What's in it for you?

  1. I’m tenure-track faculty trying to do research, write, and teach and mentor students. Won’t this distract me from my own academic scholarship? Design thinking can enrich your academic research, classroom teaching and advising, and academic and community service. Find out sooner what might or might not work through rapid prototyping. Make meetings more fruitful as you lead colleagues through effective ideation for a grant proposal. Explore the Social Entrepreneurship professorships to complement and enhance research in your discipline.
  2. I’m full-time staff at Tulane; what can this approach do for me? Find ways to be more effective and inspired in what you do at Tulane. Design thinking can help you infuse low-cost, fun-filled problem-solving into your workplace. Learn to creatively address organizational bottlenecks. Identify and address pain-points for your constituents be they students, advisors, faculty, administrators, or donors. Try the Taylor Your Life class to apply these skills to your personal and professional development.
  3. I work for a community organization in the New Orleans region: What are my options? Start with monthly public crash courses, and join the weekend Fast 48 bootcamp. Come to speaker events, visit a class, and talk to us about how design thinking fits into YOUR toolkit for change. Explore partnering with a SISE class or Fast 48. If you are interested but not sure what to do, get in touch!
  4. I’m faculty or staff at Xavier, Loyola, Delgado, UNO, SUNO and other universities: Are their opportunities for us? Yes! Our workshops, lectures, and other events are open to other universities. If you have a specific partnership in mind, feel free to reach out. Subscribe to the Taylor newsletter here.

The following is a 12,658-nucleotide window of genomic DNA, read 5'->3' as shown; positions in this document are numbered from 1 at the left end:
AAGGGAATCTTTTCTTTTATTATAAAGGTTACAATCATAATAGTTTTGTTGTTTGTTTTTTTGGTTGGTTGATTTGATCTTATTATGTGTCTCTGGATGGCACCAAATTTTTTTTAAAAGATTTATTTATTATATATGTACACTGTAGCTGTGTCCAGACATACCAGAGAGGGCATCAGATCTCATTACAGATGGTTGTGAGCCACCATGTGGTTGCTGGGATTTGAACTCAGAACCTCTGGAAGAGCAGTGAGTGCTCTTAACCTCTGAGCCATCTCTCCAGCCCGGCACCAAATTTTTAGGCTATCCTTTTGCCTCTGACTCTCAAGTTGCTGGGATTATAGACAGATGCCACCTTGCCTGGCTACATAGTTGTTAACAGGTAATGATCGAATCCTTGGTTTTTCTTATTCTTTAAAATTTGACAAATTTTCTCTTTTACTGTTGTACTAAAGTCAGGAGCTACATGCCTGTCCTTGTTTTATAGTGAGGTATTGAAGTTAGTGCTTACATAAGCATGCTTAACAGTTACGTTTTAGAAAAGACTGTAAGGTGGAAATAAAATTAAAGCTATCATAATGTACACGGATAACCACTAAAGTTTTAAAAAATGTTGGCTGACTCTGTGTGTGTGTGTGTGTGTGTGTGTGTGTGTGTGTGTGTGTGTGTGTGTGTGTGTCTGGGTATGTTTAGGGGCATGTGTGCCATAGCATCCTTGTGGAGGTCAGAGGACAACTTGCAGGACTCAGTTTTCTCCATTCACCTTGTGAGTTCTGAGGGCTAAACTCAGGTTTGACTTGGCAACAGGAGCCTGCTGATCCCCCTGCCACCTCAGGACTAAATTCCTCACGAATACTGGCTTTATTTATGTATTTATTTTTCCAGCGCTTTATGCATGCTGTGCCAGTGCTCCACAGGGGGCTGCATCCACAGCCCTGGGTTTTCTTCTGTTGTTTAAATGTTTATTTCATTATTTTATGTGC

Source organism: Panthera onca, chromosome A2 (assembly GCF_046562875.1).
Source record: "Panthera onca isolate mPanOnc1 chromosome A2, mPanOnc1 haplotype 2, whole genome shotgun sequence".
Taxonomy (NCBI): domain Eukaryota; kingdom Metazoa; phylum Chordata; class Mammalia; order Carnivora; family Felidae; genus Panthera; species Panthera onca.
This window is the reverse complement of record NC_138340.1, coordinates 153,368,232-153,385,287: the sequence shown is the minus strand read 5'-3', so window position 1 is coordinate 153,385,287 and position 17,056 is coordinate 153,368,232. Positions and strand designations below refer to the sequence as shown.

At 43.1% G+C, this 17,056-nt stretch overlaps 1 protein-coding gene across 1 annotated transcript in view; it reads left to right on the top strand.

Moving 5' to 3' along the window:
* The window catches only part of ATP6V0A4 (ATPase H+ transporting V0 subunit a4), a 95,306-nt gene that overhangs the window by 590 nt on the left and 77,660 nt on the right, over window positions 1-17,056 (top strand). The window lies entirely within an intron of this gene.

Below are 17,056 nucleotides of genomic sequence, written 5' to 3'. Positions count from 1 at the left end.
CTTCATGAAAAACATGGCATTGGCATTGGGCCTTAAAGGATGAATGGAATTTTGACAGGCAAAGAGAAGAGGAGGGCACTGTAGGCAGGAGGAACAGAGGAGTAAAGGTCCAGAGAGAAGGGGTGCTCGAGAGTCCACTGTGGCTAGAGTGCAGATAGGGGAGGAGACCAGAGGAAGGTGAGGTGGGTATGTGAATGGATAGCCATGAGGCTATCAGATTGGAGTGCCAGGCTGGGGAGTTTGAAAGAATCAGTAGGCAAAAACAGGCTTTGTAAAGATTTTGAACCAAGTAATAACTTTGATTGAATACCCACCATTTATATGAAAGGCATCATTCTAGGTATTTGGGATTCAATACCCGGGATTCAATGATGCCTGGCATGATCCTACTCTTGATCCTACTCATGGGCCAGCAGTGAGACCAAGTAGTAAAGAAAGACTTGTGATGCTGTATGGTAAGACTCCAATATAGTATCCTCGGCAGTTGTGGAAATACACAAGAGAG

5. I’m looking for work: Are you hiring? Enrolled Tulane students may apply to be Taylor Student Fellows and SISE Teaching Assistants. Other student worker positions emerge occasionally. If you are a professional with experience in design instruction or practice, please get in touch with us.

How is Design Thinking Different?

  1. Design thinking is empathetic. How is this different from the care professions?  Social work, counseling, and other care professionals are empathetic, and will benefit from a structured process to develop solutions for their community, clients, and workplace. At Taylor, we focus in on cultivating empathy with other people to understand latent needs, then translate that understanding to actionable ideas to solve problems with together.
  2. Design thinking is action-oriented: How is it different from action research or participatory research? Design thinking calls for diverse teams, including experts and non-experts, to help generate solutions that arise from a deep understanding of the “end-users.” This approach can overlap with action research or participatory methods that aim to empower participants and address real-world problems. Design thinking also emphasizes tools for creativity and iterative approaches to develop and test solutions that can build on action research modes of documentation and practical intervention. Outside participants can bring fresh thinking to enrich community-based action research.